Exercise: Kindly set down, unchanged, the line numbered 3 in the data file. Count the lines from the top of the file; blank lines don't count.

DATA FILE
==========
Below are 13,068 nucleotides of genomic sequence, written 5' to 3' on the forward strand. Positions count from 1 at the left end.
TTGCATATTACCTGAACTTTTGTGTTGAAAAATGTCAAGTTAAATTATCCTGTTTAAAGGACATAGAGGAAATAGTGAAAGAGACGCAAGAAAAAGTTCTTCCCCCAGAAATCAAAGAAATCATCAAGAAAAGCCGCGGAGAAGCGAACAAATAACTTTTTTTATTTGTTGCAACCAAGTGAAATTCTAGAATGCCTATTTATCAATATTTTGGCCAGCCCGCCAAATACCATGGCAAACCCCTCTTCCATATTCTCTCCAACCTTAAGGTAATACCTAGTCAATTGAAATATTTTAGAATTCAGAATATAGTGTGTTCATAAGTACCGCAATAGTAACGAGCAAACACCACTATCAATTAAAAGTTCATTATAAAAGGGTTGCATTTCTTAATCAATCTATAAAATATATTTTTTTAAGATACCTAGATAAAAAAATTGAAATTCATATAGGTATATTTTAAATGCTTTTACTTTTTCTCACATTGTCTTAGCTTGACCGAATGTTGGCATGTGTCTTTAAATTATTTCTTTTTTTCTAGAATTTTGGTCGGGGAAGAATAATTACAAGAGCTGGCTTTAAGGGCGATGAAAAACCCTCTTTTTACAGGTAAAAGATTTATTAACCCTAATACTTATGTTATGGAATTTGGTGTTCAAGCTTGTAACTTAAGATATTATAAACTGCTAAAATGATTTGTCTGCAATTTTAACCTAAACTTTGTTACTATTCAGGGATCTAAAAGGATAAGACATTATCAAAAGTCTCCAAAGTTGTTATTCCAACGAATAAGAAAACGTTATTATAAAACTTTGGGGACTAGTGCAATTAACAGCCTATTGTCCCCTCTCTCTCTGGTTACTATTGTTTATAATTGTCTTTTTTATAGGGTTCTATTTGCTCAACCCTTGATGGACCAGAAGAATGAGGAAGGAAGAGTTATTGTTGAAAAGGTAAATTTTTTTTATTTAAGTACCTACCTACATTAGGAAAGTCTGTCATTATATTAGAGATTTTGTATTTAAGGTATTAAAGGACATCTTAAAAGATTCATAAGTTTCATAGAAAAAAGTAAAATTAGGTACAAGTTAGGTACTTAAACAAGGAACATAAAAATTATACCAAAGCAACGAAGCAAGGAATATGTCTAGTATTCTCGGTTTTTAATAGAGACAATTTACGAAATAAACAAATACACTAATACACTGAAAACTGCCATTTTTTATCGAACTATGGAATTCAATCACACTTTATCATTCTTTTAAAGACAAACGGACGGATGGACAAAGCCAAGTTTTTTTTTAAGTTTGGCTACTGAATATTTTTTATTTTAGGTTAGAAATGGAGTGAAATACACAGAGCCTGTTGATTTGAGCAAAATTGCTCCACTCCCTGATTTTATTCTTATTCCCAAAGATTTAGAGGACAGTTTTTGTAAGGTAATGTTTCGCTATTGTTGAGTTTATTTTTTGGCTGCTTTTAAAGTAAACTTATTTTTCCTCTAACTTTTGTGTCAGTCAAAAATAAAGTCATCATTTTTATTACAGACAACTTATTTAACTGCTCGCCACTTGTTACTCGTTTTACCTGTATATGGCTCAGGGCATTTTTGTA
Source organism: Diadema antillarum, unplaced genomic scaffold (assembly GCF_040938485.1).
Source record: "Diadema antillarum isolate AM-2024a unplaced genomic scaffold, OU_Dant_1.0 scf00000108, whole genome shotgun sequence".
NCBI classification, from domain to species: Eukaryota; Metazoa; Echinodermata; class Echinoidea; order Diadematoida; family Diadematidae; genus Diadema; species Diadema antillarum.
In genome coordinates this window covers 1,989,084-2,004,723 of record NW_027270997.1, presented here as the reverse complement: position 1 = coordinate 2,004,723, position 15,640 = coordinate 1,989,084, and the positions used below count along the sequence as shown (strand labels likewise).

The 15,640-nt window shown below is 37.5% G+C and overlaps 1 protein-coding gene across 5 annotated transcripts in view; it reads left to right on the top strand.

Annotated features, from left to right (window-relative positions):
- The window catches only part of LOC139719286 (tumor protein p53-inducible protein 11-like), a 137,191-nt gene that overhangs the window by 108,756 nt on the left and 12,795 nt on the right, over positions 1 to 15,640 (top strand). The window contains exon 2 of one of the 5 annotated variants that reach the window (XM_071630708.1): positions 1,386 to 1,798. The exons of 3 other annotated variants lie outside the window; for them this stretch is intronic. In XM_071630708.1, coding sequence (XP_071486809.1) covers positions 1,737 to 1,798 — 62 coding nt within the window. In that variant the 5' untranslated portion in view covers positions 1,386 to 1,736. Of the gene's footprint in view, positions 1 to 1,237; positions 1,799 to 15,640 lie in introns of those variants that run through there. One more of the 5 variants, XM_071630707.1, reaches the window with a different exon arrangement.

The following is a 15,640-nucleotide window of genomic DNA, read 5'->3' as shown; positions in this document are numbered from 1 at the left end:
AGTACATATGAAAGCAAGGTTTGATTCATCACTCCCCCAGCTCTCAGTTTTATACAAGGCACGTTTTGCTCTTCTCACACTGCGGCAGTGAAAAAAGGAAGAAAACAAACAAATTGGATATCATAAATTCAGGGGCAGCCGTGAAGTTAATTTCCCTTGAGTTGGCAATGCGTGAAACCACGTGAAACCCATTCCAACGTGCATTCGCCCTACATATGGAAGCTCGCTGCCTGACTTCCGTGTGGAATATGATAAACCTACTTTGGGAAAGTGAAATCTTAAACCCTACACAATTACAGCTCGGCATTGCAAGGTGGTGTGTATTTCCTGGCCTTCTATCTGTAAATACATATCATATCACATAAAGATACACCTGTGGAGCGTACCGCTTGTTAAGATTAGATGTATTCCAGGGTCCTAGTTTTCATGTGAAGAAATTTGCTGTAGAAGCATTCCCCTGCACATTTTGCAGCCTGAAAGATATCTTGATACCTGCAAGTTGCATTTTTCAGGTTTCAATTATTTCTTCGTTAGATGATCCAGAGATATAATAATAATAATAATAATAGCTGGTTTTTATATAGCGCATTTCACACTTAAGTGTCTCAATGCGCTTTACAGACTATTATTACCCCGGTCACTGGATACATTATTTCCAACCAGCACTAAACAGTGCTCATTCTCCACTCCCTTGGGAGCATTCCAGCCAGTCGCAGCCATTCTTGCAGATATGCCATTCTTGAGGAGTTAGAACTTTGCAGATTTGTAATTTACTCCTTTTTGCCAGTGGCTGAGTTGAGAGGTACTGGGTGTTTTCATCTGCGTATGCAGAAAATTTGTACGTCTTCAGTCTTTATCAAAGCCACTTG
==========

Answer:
Source organism: Diadema antillarum, unplaced genomic scaffold (assembly GCF_040938485.1).